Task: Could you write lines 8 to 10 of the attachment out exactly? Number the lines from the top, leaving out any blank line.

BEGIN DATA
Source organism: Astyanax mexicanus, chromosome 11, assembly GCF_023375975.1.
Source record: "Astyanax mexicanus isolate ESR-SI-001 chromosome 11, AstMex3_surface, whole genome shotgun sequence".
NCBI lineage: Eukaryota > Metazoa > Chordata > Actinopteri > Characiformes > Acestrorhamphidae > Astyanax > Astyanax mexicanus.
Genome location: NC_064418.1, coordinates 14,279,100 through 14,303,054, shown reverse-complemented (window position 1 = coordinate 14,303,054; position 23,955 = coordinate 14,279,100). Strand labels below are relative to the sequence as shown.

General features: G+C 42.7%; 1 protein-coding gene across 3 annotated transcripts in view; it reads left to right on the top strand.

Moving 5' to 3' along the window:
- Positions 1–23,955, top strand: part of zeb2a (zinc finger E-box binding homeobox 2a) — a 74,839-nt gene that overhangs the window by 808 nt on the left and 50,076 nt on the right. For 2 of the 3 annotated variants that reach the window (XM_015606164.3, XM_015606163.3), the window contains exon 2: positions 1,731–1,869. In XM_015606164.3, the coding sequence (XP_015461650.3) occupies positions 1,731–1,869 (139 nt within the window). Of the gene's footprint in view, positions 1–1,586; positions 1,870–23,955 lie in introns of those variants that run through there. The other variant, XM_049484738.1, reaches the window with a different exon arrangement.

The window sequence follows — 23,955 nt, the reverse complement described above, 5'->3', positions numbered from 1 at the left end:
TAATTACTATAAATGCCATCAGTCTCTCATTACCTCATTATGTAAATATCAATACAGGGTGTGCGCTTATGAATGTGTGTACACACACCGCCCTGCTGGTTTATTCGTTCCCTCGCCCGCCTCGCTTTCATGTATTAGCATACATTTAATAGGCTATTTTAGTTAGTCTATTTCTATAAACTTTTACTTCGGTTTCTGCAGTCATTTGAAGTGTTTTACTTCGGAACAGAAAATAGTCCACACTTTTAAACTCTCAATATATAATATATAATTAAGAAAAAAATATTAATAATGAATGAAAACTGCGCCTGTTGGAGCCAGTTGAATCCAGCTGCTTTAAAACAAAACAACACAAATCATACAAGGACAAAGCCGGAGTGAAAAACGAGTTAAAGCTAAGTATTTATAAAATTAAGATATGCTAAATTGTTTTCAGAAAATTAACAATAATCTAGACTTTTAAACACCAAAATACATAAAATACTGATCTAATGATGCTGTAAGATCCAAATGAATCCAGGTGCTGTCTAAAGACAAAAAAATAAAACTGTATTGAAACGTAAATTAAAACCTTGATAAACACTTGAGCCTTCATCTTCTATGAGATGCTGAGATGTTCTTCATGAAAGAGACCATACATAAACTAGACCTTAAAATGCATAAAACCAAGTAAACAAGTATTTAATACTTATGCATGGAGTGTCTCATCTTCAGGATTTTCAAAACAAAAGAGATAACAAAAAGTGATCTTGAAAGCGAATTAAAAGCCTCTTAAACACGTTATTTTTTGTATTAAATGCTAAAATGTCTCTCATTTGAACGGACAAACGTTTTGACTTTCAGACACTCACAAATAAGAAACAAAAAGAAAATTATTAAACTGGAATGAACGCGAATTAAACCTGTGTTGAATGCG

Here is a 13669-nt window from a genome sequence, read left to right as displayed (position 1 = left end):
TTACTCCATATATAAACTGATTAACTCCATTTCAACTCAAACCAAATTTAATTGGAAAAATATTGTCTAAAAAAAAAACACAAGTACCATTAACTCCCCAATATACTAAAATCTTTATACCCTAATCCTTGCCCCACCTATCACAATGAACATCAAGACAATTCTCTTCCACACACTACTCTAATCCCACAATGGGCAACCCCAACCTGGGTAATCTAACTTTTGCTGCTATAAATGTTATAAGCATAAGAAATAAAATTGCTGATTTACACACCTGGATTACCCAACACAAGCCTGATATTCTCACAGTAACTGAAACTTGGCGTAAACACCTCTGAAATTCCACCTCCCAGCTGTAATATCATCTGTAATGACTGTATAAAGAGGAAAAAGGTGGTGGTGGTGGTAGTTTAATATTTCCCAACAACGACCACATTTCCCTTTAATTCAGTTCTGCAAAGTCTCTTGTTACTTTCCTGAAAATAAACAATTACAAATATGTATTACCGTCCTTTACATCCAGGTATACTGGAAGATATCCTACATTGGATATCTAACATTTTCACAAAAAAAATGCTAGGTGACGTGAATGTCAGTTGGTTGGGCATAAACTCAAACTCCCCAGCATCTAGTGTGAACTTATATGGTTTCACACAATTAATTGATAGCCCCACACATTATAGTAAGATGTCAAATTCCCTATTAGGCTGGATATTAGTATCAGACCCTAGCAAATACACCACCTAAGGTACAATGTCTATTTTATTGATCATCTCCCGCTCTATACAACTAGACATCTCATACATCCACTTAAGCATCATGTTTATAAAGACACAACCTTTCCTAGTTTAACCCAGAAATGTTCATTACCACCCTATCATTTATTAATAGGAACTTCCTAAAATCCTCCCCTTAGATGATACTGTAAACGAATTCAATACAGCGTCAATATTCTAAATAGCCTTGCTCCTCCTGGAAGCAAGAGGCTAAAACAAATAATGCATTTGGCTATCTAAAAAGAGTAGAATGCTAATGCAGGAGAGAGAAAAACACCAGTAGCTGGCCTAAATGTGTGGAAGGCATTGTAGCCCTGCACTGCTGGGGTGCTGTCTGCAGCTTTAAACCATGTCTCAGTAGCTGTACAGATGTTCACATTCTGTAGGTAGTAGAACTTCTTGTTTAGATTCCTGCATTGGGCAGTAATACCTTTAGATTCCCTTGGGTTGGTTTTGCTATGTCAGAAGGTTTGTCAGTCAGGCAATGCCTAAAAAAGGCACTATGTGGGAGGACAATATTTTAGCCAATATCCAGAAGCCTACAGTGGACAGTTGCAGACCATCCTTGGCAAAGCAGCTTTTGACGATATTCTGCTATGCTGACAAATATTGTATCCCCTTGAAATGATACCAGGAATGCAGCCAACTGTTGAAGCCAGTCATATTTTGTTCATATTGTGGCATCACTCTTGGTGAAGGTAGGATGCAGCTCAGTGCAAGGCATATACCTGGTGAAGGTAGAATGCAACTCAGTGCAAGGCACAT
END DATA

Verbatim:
The window sequence follows — 23,955 nt, the reverse complement described above, 5'->3', positions numbered from 1 at the left end:
TAATTACTATAAATGCCATCAGTCTCTCATTACCTCATTATGTAAATATCAATACAGGGTGTGCGCTTATGAATGTGTGTACACACACCGCCCTGCTGGTTTATTCGTTCCCTCGCCCGCCTCGCTTTCATGTATTAGCATACATTTAATAGGCTATTTTAGTTAGTCTATTTCTATAAACTTTTACTTCGGTTTCTGCAGTCATTTGAAGTGTTTTACTTCGGAACAGAAAATAGTCCACACTTTTAAACTCTCAATATATAATATATAATTAAGAAAAAAATATTAATAATGAATGAAAACTGCGCCTGTTGGAGCCAGTTGAATCCAGCTGCTTTAAAACAAAACAACACAAATCATACAAGGACAAAGCCGGAGTGAAAAACGAGTTAAAGCTAAGTATTTATAAAATTAAGATATGCTAAATTGTTTTCAGAAAATTAACAATAATCTAGACTTTTAAACACCAAAATACATAAAATACTGATCTAATGATGCTGTAAGATCCAAATGAATCCAGGTGCTGTCTAAAGACAAAAAAATAAAACTGTATTGAAACGTAAATTAAAACCTTGATAAACACTTGAGCCTTCATCTTCTATGAGATGCTGAGATGTTCTTCATGAAAGAGACCATACATAAACTAGACCTTAAAATGCATAAAACCAAGTAAACAAGTATTTAATACTTATGCATGGAGTGTCTCATCTTCAGGATTTTCAAAACAAAAGAGATAACAAAAAGTGATCTTGAAAGCGAATTAAAAGCCTCTTAAACACGTTATTTTTTGTATTAAATGCTAAAATGTCTCTCATTTGAACGGACAAACGTTTTGACTTTCAGACACTCACAAATAAGAAACAAAAAGAAAATTATTAAACTGGAATGAACGCGAATTAAACCTGTGTTGAATGCG

Here is a 13669-nt window from a genome sequence, read left to right as displayed (position 1 = left end):